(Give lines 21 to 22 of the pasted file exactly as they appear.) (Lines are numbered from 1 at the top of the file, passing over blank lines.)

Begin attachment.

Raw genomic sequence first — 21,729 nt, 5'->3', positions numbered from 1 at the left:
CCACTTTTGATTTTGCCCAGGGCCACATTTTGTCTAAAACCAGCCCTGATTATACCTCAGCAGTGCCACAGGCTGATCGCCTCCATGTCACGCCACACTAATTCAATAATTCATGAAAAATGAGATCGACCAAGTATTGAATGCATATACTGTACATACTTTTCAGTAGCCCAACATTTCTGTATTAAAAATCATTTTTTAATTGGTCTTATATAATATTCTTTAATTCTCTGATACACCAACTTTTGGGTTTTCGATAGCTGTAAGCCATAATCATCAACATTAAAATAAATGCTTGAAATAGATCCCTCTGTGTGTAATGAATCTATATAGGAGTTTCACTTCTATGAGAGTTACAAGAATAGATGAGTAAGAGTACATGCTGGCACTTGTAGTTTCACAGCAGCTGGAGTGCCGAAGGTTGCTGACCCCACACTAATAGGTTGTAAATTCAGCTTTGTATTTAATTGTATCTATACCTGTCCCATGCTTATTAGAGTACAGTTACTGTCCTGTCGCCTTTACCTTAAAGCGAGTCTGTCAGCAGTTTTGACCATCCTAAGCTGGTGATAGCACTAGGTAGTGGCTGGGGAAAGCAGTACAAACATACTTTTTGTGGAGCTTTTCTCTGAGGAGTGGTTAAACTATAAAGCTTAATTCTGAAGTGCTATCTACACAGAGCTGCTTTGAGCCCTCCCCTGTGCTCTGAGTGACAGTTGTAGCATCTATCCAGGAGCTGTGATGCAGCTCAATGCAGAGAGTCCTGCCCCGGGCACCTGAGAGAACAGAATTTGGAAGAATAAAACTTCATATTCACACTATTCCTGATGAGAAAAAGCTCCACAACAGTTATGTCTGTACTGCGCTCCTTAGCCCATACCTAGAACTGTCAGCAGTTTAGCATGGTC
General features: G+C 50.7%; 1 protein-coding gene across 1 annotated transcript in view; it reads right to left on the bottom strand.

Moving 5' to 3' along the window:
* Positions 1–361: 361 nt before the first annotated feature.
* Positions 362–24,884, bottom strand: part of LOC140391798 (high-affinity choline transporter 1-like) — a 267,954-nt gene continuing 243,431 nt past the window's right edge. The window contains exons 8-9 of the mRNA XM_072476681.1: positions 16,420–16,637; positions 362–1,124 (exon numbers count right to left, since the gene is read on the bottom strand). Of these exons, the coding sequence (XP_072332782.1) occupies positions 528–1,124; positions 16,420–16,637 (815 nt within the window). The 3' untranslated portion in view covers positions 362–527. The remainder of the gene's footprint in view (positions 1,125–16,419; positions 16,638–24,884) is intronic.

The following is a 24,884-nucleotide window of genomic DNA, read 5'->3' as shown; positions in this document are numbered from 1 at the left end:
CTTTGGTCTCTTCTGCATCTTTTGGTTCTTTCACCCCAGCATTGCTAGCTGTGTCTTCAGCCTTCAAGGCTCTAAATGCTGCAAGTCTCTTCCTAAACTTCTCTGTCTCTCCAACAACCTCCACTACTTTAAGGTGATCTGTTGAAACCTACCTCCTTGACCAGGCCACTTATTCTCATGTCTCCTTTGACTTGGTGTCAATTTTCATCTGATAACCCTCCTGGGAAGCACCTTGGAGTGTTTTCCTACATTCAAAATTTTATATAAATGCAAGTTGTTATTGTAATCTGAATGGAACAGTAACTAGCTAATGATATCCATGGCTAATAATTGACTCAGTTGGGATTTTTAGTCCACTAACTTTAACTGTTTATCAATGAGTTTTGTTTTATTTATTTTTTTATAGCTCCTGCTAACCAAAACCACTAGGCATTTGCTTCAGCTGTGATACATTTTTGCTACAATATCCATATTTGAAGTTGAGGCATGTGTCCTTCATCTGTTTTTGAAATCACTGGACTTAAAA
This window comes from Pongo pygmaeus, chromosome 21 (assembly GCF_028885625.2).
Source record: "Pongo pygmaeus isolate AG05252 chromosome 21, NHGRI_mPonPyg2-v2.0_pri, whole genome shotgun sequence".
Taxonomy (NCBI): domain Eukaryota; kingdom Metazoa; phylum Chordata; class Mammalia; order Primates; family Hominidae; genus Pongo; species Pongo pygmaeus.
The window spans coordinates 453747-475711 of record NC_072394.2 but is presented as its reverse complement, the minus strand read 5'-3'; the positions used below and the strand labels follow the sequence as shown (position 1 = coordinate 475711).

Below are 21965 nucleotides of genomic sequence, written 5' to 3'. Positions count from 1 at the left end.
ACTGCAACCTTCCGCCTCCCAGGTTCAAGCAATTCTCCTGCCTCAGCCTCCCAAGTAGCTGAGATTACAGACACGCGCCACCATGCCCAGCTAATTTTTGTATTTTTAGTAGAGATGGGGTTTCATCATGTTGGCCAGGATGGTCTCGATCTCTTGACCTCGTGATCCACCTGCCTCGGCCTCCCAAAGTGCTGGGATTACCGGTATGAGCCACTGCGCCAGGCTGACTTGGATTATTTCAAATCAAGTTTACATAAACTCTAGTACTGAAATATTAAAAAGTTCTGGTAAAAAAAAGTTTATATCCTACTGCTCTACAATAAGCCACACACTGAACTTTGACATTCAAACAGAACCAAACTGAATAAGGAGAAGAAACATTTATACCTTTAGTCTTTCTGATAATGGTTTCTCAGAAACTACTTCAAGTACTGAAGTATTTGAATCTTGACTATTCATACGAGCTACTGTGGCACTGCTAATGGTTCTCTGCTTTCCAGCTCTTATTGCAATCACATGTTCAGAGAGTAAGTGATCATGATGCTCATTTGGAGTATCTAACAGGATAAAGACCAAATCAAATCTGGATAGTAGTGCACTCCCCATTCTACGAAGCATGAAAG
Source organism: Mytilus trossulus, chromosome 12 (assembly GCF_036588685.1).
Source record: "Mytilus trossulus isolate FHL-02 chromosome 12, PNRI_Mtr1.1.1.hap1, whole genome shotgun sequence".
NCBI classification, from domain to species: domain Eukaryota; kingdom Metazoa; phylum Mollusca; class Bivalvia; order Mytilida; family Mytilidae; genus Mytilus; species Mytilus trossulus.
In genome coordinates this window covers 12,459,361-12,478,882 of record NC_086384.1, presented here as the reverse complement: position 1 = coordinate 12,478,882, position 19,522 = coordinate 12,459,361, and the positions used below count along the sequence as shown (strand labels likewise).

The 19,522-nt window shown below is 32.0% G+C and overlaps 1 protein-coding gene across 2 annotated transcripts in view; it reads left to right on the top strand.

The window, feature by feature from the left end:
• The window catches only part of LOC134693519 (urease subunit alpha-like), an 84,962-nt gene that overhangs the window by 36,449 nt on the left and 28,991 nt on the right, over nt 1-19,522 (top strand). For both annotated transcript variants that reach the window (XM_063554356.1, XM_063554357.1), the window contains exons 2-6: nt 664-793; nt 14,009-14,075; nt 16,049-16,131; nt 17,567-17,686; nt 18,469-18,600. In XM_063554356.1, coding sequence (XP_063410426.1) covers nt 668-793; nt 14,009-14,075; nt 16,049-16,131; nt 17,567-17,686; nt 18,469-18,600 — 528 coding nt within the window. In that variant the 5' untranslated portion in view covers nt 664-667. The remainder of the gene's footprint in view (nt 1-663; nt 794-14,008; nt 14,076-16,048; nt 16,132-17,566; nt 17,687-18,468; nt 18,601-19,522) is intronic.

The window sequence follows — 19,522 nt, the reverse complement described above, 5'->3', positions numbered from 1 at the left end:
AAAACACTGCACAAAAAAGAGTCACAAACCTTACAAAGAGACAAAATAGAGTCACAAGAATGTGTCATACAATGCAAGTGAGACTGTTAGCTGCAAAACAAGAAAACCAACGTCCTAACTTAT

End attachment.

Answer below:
• The window catches only part of LOC134693519 (urease subunit alpha-like), an 84,962-nt gene that overhangs the window by 36,449 nt on the left and 28,991 nt on the right, over nt 1-19,522 (top strand). For both annotated transcript variants that reach the window (XM_063554356.1, XM_063554357.1), the window contains exons 2-6: nt 664-793; nt 14,009-14,075; nt 16,049-16,131; nt 17,567-17,686; nt 18,469-18,600. In XM_063554356.1, coding sequence (XP_063410426.1) covers nt 668-793; nt 14,009-14,075; nt 16,049-16,131; nt 17,567-17,686; nt 18,469-18,600 — 528 coding nt within the window. In that variant the 5' untranslated portion in view covers nt 664-667. The remainder of the gene's footprint in view (nt 1-663; nt 794-14,008; nt 14,076-16,048; nt 16,132-17,566; nt 17,687-18,468; nt 18,601-19,522) is intronic.

The window sequence follows — 19,522 nt, the reverse complement described above, 5'->3', positions numbered from 1 at the left end: